Stop saying local news is dying

By Kristen Hare
The Poynter Institute

We started 2019 with Gannett layoffs at local newspapers, we’re ending 2019 with Gannett layoffs at local newspapers. It’s quite the end to quite a decade.

News deserts, or places without news, have spread in the last 10 years, and they’ve most seriously hurt places that have poor and underserved populations, said the University of North Carolina’s Penny Muse Abernathy, who has tracked news deserts. Less local news has also led to lower voter turnout and increased political polarization.

The business of local news is in trouble, Clara Henderickson wrote in a recent report for The Brookings Institution. “This is a serious public problem; those who read, listen, and watch the news are not just consumers, but citizens that rely on news publishers to meet the demands of living in a democracy.”

The headlines this year have been in agreement – local news is dying.

But those headlines are wrong.

When they say “local news is dying,” they really mean local newspapers. And even that’s not specific enough, when it’s really about hedge fund- and chain-owned newspapers.

Local newspapers, specifically those that are locally and independently owned, are not dying. They are changing.

It’s rough.

But it is not death.

In Whiteville, N.C., the tiny News Reporter has replaced money lost from advertising with money made from subscriptions, publisher Les High told me in September, “almost to the dollar.”

The Gazette-Mail in Charleston, W.Va., recently doubled digital subscriptions after a rough run that included bankruptcy, a sale and layoffs. By the end of 2020, publisher Jim Heady expects digital subscriptions will make up 20 percent of circulation revenue.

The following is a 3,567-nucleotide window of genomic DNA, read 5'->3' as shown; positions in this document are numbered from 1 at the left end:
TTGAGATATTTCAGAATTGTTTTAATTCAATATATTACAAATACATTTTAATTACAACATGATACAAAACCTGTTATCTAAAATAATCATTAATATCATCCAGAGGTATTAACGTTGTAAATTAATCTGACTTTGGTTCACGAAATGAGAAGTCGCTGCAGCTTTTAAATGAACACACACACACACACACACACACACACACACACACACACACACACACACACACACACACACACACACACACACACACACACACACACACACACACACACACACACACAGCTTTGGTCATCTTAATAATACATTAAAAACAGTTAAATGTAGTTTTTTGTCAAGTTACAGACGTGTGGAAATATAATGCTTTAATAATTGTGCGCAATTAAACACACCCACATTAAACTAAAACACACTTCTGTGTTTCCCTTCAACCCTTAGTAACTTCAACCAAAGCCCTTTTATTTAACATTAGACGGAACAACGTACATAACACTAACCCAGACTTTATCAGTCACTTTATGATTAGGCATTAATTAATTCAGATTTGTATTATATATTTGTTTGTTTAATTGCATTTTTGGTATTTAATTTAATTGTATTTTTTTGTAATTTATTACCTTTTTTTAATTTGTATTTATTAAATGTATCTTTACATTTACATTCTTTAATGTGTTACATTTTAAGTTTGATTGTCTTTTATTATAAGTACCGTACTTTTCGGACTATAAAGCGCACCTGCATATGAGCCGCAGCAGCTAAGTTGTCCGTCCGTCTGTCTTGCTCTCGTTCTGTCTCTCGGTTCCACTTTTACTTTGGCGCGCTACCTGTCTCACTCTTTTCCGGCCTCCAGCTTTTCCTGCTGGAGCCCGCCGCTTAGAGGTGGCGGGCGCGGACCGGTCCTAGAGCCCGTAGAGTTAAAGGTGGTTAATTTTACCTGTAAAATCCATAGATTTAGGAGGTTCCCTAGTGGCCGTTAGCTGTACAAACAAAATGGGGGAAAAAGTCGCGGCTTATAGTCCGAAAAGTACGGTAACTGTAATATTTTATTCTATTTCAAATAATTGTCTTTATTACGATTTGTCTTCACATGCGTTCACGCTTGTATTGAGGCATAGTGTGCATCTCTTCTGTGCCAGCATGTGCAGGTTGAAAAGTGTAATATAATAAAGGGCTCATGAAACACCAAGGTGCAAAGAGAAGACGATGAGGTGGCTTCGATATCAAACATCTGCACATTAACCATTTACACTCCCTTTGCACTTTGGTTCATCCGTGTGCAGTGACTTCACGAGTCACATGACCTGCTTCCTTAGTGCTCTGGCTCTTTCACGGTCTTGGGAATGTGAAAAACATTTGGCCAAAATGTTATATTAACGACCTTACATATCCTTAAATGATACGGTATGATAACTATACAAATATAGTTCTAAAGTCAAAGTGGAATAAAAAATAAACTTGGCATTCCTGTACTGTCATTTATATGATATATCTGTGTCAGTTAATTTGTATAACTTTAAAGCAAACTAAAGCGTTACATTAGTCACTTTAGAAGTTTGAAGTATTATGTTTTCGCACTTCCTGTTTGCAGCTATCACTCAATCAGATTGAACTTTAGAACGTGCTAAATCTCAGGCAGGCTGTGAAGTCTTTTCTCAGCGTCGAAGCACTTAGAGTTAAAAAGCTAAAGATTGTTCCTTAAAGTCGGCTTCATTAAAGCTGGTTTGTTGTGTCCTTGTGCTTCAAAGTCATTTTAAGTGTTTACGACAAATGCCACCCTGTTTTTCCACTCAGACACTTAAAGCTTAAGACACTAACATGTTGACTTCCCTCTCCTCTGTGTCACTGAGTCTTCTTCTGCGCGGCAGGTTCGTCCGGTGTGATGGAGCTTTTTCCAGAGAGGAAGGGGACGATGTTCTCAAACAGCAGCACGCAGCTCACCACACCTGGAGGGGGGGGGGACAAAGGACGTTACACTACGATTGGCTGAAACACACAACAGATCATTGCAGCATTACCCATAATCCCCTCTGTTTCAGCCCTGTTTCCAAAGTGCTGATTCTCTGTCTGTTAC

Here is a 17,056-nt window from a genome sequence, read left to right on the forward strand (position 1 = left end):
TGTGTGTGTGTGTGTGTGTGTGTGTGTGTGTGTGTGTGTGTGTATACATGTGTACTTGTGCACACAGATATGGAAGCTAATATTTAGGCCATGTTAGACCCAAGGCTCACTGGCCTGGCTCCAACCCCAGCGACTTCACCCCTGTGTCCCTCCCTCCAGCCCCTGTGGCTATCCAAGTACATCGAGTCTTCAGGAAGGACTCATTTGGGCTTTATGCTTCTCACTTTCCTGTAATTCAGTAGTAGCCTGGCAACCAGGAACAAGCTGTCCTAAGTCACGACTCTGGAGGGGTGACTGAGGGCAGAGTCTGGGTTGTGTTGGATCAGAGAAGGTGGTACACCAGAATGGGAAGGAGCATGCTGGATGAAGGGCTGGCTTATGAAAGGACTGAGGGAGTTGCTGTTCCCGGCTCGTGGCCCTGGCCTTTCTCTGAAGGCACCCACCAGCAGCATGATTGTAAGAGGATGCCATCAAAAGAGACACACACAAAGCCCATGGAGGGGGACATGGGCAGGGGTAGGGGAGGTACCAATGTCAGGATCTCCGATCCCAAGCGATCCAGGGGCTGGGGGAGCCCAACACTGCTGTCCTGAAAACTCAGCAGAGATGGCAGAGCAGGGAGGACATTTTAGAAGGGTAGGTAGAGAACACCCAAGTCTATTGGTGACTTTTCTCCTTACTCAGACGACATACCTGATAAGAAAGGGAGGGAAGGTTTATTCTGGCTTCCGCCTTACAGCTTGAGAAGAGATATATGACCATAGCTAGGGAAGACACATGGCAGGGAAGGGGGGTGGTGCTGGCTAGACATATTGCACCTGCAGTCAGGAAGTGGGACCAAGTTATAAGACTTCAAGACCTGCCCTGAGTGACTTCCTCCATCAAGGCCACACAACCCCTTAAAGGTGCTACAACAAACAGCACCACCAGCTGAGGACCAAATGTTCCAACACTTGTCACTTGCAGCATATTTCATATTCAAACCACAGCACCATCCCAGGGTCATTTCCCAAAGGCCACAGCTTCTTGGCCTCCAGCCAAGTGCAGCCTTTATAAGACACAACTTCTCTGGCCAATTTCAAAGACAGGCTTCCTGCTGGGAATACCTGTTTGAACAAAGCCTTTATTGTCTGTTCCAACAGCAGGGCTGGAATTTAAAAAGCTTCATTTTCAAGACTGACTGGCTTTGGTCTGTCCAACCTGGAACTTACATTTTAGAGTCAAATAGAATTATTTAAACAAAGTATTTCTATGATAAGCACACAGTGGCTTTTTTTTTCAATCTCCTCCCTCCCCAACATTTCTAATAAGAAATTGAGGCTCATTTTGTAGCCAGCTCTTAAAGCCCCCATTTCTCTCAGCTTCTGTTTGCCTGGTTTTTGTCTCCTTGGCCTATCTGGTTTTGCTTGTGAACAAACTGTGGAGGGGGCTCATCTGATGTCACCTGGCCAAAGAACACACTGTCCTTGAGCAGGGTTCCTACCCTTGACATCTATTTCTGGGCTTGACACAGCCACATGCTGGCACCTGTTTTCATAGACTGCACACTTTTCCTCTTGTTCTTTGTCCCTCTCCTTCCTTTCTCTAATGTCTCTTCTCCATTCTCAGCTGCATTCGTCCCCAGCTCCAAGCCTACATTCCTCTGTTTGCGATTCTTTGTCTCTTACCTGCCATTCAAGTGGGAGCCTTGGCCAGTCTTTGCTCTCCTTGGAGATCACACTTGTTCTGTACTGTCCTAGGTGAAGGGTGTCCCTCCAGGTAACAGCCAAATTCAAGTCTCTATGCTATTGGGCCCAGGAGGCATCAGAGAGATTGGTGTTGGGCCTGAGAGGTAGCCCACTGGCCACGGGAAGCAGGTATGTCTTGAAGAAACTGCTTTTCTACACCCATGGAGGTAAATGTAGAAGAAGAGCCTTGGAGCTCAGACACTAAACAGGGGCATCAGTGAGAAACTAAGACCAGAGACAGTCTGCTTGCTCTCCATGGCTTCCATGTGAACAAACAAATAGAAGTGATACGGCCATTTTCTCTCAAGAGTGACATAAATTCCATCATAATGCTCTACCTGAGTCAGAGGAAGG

The Seattle Times raised more than $4 million in four years to cover critical issues, and this year turned its approach for harnessing philanthropic money for local news into investigative journalism. That fund has, so far, raised more than $700,000. And it’s being copied by the Miami Herald, a McClatchy paper, and the Tampa Bay Times, which Poynter owns.

OK, let’s talk about what’s happening with local news online.

You probably know that Texas Tribune is thriving. Did you know it’s just created a local news and revenue training lab to help other local news sites thrive, too?

You maybe knew that the Institute for Nonprofit News now has more than 230 members, and that Local Independent Online News has about 250. Did you know that LION just got $1 million grant to help its members become sustainable?

You might have heard that Berkeleyside, an online for-profit site in Berkeley, Calif., raised $1 million from its community in a direct public offering. Did you know it’s now expanding to Oakland with funding from the American Journalism Project and Google News Initiative?

And the growth isn’t just online.

In November, my colleague Rick Edmonds reported that between 2011 and 2018, NPR affiliates added 1,000 full- and part-time journalists. Today, Edmonds reported that, thanks to political ads coming next year, local broadcast news is preparing to rake in money.

And while newspapers shriveled, online crept toward sustainability and radio started to grow, staffing at local broadcast newsrooms has remained solidly steady.